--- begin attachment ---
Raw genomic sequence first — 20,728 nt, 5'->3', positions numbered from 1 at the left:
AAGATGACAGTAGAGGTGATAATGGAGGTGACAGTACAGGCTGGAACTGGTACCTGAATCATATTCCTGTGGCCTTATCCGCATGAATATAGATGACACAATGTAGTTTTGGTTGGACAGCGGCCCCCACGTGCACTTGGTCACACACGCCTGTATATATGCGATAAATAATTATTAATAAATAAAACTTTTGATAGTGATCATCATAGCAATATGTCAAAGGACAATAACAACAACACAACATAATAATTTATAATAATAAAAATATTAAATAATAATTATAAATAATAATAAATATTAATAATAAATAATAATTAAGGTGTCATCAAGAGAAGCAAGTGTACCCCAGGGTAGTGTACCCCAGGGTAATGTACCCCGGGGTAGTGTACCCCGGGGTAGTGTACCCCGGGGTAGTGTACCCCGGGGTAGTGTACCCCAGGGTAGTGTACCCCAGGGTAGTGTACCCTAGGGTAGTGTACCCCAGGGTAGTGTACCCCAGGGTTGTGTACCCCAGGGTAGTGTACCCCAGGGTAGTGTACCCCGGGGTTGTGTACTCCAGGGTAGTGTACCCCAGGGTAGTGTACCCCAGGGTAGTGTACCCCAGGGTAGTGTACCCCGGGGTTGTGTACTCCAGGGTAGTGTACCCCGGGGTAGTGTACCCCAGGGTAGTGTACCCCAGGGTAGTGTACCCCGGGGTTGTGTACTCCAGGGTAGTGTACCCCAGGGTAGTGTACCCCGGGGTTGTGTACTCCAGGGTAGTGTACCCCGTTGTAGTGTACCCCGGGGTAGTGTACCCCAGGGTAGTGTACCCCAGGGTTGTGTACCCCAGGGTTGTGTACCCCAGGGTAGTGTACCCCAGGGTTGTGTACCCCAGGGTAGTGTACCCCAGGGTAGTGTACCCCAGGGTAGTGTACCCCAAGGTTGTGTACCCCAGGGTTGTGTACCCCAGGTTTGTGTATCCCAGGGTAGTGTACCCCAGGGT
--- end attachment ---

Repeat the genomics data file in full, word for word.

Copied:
Raw genomic sequence first — 20,728 nt, 5'->3', positions numbered from 1 at the left:
AAGATGACAGTAGAGGTGATAATGGAGGTGACAGTACAGGCTGGAACTGGTACCTGAATCATATTCCTGTGGCCTTATCCGCATGAATATAGATGACACAATGTAGTTTTGGTTGGACAGCGGCCCCCACGTGCACTTGGTCACACACGCCTGTATATATGCGATAAATAATTATTAATAAATAAAACTTTTGATAGTGATCATCATAGCAATATGTCAAAGGACAATAACAACAACACAACATAATAATTTATAATAATAAAAATATTAAATAATAATTATAAATAATAATAAATATTAATAATAAATAATAATTAAGGTGTCATCAAGAGAAGCAAGTGTACCCCAGGGTAGTGTACCCCAGGGTAATGTACCCCGGGGTAGTGTACCCCGGGGTAGTGTACCCCGGGGTAGTGTACCCCGGGGTAGTGTACCCCAGGGTAGTGTACCCCAGGGTAGTGTACCCTAGGGTAGTGTACCCCAGGGTAGTGTACCCCAGGGTTGTGTACCCCAGGGTAGTGTACCCCAGGGTAGTGTACCCCGGGGTTGTGTACTCCAGGGTAGTGTACCCCAGGGTAGTGTACCCCAGGGTAGTGTACCCCAGGGTAGTGTACCCCGGGGTTGTGTACTCCAGGGTAGTGTACCCCGGGGTAGTGTACCCCAGGGTAGTGTACCCCAGGGTAGTGTACCCCGGGGTTGTGTACTCCAGGGTAGTGTACCCCAGGGTAGTGTACCCCGGGGTTGTGTACTCCAGGGTAGTGTACCCCGTTGTAGTGTACCCCGGGGTAGTGTACCCCAGGGTAGTGTACCCCAGGGTTGTGTACCCCAGGGTTGTGTACCCCAGGGTAGTGTACCCCAGGGTTGTGTACCCCAGGGTAGTGTACCCCAGGGTAGTGTACCCCAGGGTAGTGTACCCCAAGGTTGTGTACCCCAGGGTTGTGTACCCCAGGTTTGTGTATCCCAGGGTAGTGTACCCCAGGGT